June 03, 2022
By Amber Kennedy
Old Dominion University will establish a School of Supply Chain, Logistics and Maritime Operations, reflecting its commitment to serve as a world leader in maritime studies.
At its June meeting, the University’s Board of Visitors approved a resolution to establish the school effective October 15. The University will then seek approval from the Virginia State Board of Higher Education.
The school will create a central academic house to coordinate programming on supply chain, logistics, and maritime topics that have been studied in the University’s colleges and by its research office. Supply chain management and maritime operations are inherently interdisciplinary, and recent supply chain challenges have shown that logistics professionals need broad subject matter expertise to meet the challenges that affect the world economy. Students trained in supply chain, logistics, and maritime operations may find experiential and professional opportunities in think tanks, corporations, health agencies, and nonprofits.
The school’s addition will build on the University’s legacy of maritime initiatives, including the International Institute of Shipping, Ports and Logistics established over 30 years ago at Strome College of Business. Earlier this year, ODU was ranked by the Asia-Pacific Journal of Operational Research as America’s top university for maritime management research.
The School will support the work of the Maritime Consortium, approved by President Brian O. Hemphill, Ph.D., in November 2021 to better facilitate the coordination of University efforts. The consortium aims to promote and develop ODU’s maritime resources, and support the labor and research needs of multiple industries – naval and defense, shipbuilding and repair, commercial shipping, port supply chains and marine, offshore wind and more.
Through consortium and school development, ODU can provide cutting-edge data analytics, digital transformation, operational and innovation resources, training and research.
“ODU has a proven history of maritime leadership and collaboration, and our industry partners have told us we can do more,” said President Hemphill. “With the development of the Maritime Consortium and now the School of Supply Chain, Logistics and Maritime Operations, the University is poised to become a global leader promoting economic development, encouraging innovative research and constituting tomorrow’s workforce.”
In November, the Hampton Roads Maritime Collaborative for Growth & Innovation (HRMC) released “A Pathway for Maritime Innovation in Hampton Roads,” a report prepared by TEConomy Partners that identified opportunities to leverage and expand the region’s innovation and workforce support to industry partners. Recommendations included building a sustainable home and brand for maritime innovation in Hampton Roads.
“ODU has helped lay the foundation for supply chain, logistics, and maritime research and collaboration, recognizing that the Commonwealth of Virginia has untapped opportunities for economic development,” said Wayne Coleman, President and Owner of CV International, Inc. (CVI) | Cape Town Shipping Agencies. “With the addition of this school, the University will help Hampton Roads strengthen its global reputation as a hub for innovation across a wide range of industries all tied to our greatest asset – water.”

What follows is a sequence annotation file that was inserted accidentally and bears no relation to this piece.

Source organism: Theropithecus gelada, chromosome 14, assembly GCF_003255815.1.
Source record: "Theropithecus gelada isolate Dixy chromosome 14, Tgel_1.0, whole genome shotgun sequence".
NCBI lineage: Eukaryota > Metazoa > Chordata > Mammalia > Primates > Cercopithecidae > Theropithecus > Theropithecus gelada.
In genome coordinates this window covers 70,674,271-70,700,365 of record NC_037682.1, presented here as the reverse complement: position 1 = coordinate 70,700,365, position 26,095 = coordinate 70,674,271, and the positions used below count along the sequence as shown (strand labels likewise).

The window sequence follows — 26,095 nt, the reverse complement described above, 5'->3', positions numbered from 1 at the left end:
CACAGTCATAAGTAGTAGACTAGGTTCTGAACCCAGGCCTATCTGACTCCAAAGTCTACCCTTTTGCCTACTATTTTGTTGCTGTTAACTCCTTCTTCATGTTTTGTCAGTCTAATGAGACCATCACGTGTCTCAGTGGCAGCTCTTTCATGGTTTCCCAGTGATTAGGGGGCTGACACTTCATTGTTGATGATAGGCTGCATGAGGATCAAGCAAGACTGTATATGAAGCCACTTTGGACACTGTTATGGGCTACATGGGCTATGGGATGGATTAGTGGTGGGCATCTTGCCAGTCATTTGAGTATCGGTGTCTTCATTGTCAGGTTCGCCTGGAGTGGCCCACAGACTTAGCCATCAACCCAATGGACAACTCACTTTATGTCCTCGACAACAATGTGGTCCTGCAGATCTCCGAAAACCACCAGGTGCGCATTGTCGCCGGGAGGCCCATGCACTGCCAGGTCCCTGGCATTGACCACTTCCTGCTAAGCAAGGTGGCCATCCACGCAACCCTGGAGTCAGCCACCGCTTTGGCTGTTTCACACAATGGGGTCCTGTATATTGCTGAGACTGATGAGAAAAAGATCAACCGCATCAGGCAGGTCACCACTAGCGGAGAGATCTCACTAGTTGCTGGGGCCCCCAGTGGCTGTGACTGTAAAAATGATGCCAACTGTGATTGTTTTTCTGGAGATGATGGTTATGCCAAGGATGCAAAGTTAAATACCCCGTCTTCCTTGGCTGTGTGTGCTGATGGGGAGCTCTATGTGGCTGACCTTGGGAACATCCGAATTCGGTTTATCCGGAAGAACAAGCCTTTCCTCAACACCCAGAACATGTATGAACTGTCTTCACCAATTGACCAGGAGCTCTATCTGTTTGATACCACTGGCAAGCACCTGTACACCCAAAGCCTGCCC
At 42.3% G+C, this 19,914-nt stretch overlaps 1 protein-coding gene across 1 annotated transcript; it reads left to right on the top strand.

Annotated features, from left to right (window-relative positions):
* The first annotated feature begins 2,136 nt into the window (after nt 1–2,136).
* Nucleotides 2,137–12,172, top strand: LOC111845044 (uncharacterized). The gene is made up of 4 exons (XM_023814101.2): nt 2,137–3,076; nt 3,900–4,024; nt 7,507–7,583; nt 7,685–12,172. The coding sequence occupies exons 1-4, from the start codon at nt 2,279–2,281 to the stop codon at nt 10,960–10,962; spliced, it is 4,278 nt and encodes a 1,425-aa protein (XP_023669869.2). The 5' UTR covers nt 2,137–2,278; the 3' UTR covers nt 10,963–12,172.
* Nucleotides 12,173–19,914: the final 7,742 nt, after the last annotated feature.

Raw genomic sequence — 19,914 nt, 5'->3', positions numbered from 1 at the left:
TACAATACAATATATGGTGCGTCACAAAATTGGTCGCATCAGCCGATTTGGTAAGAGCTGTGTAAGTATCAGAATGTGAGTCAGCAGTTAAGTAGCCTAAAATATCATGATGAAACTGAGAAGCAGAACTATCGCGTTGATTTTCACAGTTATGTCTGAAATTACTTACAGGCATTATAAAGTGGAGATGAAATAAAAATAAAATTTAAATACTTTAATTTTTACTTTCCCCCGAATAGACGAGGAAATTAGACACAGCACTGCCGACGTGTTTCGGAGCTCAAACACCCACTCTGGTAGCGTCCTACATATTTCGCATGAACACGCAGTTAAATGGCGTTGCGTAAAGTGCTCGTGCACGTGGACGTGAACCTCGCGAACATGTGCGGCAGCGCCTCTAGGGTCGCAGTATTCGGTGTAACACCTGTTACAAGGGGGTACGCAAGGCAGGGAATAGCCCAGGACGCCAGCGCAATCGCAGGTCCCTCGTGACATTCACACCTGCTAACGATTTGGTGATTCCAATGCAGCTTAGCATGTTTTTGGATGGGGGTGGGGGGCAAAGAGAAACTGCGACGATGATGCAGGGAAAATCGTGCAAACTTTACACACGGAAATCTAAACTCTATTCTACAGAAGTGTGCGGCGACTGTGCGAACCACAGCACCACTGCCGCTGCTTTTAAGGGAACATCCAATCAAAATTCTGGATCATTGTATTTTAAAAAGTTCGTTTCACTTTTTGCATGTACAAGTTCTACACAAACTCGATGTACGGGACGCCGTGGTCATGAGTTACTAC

The Bureau of Labor Statistics shows that the demand for trained logistics workers is expected to increase by 30% between 2020 and 2030. With its proximity to the Port of Virginia, military bases and shipyards, ODU is a key partner in the workforce development for the region. .
“Coordinating our academic and research initiatives through the new school will put ODU in a stronger position to develop a skilled supply chain and maritime workforce while strengthening our collaborations with industry and military partners across Hampton Roads,” said Austin Agho, provost and vice president of ODU. for academic affairs. “Through this school, ODU can meet the critical needs of our community.”
The school would bring together faculty from all of the University’s academic colleges to create interdisciplinary programs, including but not limited to disciplines such as business analysis, coastal engineering, oceanography, engineering management, systems engineering, information technology, political science, geography, history, management. , sociology, data science, cybersecurity and marketing.
“With the effects of bottlenecks felt around the world, the pandemic has shown just how interconnected our maritime and supply chain industries are,” said Brian Payne, vice provost for academic affairs. “Students enrolled in ODU’s School of Supply Chain, Logistics and Maritime Operations will learn the issues that have far-reaching impacts and will graduate ready to anticipate challenges and introduce solutions.”
The School of Supply Chain, Logistics and Maritime Operations will meet the growing demand for a skilled logistics workforce by offering maritime and supply chain degrees and fair learning applications on time through shorter certificate programs. ODU offerings will include the current Master of Science degree in Maritime Commerce and Supply Chain Management, and new bachelor’s degree programs will be developed. The school will also foster meaningful relationships with industry and military partners to conduct joint research and create workforce development initiatives that promote economic development in Hampton Roads and throughout Virginia.
ODU Peninsula recently celebrated graduates of the Engineering Systems and Industrial Engineering program, designed to help professionals improve their skills. (After)
The Strome College of Business professor was among those recognized at the Faculty and Administrative Recognition Luncheon. (After)
A grant from SCHEV will help the University and the council connect employers and educators to better prepare and train workers. (After)